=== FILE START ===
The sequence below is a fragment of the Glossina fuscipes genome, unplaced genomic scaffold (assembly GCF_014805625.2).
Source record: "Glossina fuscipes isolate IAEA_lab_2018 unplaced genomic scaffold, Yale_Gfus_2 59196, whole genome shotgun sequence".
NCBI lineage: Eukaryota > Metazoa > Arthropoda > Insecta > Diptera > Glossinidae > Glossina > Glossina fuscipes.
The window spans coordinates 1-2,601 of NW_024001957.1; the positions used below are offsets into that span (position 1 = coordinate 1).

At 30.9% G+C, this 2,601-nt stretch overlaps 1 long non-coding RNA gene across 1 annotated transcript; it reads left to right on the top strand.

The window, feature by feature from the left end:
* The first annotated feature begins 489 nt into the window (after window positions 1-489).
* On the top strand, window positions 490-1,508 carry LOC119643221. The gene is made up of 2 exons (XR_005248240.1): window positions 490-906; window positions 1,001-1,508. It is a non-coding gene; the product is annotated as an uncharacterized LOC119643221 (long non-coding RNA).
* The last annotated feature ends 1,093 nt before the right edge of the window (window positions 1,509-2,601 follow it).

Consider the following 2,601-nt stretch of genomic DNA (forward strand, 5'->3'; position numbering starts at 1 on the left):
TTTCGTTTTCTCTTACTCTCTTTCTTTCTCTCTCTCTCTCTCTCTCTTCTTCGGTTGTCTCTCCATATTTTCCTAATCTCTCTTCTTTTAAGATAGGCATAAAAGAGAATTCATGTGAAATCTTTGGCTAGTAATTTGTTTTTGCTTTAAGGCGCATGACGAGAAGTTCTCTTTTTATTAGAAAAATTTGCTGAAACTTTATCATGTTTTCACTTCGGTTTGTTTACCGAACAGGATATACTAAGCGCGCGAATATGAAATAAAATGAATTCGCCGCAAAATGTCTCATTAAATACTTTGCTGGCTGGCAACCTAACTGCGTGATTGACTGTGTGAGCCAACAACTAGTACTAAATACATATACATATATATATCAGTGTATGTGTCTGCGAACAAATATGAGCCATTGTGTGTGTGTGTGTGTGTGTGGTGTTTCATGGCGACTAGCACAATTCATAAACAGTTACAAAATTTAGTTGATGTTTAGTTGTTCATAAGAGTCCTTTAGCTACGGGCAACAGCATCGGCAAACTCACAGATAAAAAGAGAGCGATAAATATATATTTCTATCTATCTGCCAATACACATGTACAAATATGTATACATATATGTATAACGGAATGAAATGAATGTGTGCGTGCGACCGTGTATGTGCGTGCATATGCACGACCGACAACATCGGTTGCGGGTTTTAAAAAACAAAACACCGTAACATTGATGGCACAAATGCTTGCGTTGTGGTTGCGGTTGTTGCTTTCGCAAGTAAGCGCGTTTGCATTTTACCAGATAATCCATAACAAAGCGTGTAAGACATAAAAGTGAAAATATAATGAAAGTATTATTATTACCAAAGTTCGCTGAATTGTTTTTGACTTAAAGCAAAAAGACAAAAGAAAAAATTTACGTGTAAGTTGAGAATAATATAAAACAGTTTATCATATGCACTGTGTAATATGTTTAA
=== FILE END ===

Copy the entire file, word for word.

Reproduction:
The sequence below is a fragment of the Glossina fuscipes genome, unplaced genomic scaffold (assembly GCF_014805625.2).
Source record: "Glossina fuscipes isolate IAEA_lab_2018 unplaced genomic scaffold, Yale_Gfus_2 59196, whole genome shotgun sequence".
NCBI lineage: Eukaryota > Metazoa > Arthropoda > Insecta > Diptera > Glossinidae > Glossina > Glossina fuscipes.
The window spans coordinates 1-2,601 of NW_024001957.1; the positions used below are offsets into that span (position 1 = coordinate 1).

At 30.9% G+C, this 2,601-nt stretch overlaps 1 long non-coding RNA gene across 1 annotated transcript; it reads left to right on the top strand.

The window, feature by feature from the left end:
* The first annotated feature begins 489 nt into the window (after window positions 1-489).
* On the top strand, window positions 490-1,508 carry LOC119643221. The gene is made up of 2 exons (XR_005248240.1): window positions 490-906; window positions 1,001-1,508. It is a non-coding gene; the product is annotated as an uncharacterized LOC119643221 (long non-coding RNA).
* The last annotated feature ends 1,093 nt before the right edge of the window (window positions 1,509-2,601 follow it).

Consider the following 2,601-nt stretch of genomic DNA (forward strand, 5'->3'; position numbering starts at 1 on the left):
TTTCGTTTTCTCTTACTCTCTTTCTTTCTCTCTCTCTCTCTCTCTCTTCTTCGGTTGTCTCTCCATATTTTCCTAATCTCTCTTCTTTTAAGATAGGCATAAAAGAGAATTCATGTGAAATCTTTGGCTAGTAATTTGTTTTTGCTTTAAGGCGCATGACGAGAAGTTCTCTTTTTATTAGAAAAATTTGCTGAAACTTTATCATGTTTTCACTTCGGTTTGTTTACCGAACAGGATATACTAAGCGCGCGAATATGAAATAAAATGAATTCGCCGCAAAATGTCTCATTAAATACTTTGCTGGCTGGCAACCTAACTGCGTGATTGACTGTGTGAGCCAACAACTAGTACTAAATACATATACATATATATATCAGTGTATGTGTCTGCGAACAAATATGAGCCATTGTGTGTGTGTGTGTGTGTGTGGTGTTTCATGGCGACTAGCACAATTCATAAACAGTTACAAAATTTAGTTGATGTTTAGTTGTTCATAAGAGTCCTTTAGCTACGGGCAACAGCATCGGCAAACTCACAGATAAAAAGAGAGCGATAAATATATATTTCTATCTATCTGCCAATACACATGTACAAATATGTATACATATATGTATAACGGAATGAAATGAATGTGTGCGTGCGACCGTGTATGTGCGTGCATATGCACGACCGACAACATCGGTTGCGGGTTTTAAAAAACAAAACACCGTAACATTGATGGCACAAATGCTTGCGTTGTGGTTGCGGTTGTTGCTTTCGCAAGTAAGCGCGTTTGCATTTTACCAGATAATCCATAACAAAGCGTGTAAGACATAAAAGTGAAAATATAATGAAAGTATTATTATTACCAAAGTTCGCTGAATTGTTTTTGACTTAAAGCAAAAAGACAAAAGAAAAAATTTACGTGTAAGTTGAGAATAATATAAAACAGTTTATCATATGCACTGTGTAATATGTTTAA